From Huitzilac, Morelos
Huitzilac, Morelos. A small town 60 kilometers away from Mexico City, which has a rustic furniture industry. In October 2015, Moisés Hernández set a collaborative exhibition. The point of it was to generate a dialogue between Swiss design and everyday Mexican objects.
One of the objects selected was a stool. The swiss one was made for a Japanese company that uses Japanese oak, a small tree that commonly ends up as paper pulp. The Mexican one was produced rustically in the forest.
Because of this exhibition, Diario travelled to Huitzilac, where I met Mr. Rodolfo who’s 78 years old and has been in the business since he was a kid.
Mr. Rodolfo has four sons and just one of theme is also a carpenter and helps him to do the hard work like cutting big blocks of wood, carrying supplies, tools and furnitures. The character of their products is really interesting and unique. This is why they have domestic and international clients.
Huitzilac is surrounded by oak and pine forest, this makes easier for the craftsmen to get raw material. This is why there’s around ten traditional carpentry workshops in town, although it has decreased in the last years.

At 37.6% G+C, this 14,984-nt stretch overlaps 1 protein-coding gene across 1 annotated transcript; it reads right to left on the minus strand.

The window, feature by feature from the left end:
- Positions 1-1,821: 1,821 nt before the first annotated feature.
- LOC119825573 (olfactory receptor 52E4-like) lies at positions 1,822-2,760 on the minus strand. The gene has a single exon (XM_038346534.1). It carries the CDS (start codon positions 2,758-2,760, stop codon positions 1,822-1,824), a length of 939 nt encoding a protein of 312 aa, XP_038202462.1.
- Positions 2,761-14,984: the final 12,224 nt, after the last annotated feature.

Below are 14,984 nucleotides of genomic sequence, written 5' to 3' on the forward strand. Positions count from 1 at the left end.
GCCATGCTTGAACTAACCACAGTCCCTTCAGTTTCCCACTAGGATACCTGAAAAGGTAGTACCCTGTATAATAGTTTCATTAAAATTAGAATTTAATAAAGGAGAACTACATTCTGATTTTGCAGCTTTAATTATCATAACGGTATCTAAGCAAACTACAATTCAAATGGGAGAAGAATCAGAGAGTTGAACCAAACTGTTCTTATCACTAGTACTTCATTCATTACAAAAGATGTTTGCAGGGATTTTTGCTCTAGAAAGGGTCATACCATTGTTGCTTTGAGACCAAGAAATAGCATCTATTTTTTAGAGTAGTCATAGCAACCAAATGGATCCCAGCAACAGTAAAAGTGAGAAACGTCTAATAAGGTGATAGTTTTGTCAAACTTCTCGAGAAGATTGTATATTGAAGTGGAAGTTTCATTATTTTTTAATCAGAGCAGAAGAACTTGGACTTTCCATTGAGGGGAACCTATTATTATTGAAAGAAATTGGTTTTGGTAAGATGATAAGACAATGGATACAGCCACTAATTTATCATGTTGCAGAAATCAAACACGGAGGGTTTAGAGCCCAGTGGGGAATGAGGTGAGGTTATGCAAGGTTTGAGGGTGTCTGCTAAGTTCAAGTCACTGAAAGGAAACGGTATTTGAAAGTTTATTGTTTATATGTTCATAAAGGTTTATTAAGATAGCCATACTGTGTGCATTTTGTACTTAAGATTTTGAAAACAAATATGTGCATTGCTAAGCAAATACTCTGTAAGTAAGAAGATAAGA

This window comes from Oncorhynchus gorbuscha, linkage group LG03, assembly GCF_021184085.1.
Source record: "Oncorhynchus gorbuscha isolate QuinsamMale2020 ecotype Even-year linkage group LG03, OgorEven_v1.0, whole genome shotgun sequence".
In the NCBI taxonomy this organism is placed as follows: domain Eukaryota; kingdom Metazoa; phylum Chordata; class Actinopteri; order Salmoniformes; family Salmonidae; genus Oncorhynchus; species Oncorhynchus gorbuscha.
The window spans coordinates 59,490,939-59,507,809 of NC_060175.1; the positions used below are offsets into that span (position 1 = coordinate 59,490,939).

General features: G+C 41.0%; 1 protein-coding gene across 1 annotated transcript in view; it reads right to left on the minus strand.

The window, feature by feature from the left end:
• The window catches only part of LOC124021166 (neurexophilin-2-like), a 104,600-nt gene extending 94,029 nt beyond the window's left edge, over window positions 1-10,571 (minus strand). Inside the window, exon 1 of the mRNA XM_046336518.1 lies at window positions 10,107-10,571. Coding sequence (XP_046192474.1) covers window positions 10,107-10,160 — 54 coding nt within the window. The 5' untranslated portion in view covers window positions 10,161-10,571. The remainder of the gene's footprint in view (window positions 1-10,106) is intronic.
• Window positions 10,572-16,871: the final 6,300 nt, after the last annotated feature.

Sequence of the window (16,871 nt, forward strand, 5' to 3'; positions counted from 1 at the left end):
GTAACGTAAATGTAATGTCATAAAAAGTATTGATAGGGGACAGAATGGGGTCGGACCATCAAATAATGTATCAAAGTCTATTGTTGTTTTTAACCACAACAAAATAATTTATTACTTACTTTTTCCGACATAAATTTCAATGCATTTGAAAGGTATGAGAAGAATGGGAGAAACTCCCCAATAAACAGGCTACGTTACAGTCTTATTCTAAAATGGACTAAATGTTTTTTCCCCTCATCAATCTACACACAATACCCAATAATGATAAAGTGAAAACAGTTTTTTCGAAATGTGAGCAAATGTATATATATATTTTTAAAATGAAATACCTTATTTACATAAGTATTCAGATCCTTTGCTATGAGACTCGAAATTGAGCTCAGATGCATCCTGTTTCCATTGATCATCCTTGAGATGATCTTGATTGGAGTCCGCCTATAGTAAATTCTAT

The kind of furniture they manufacture the most are sofas, beds, bookshelves, cabinets, chairs and stools. What caught my attention was the fact that the legs of almost all the furnitures were made out of branches that the carpenters find in the woods or are given to them for free by the sawmills. Then craftsmen take the crust off with a sickle. This was the key detail that made me decide to rethink the stool focusing on highlighting this human gesture of making.
Rodolfo, in his workshop, chop the branches to the desired length. Then he take away the tree’s crust with a sickle to have a softer texture. Diario decided to highlight this gesture because we think it is somehow the signature of the craftsman and the typology of the region. So the legs are painted with basic colors and then the carpenter takes off some of the paint revealing the natural color of the wood. This gives an added value to every stool because each one is different to the others.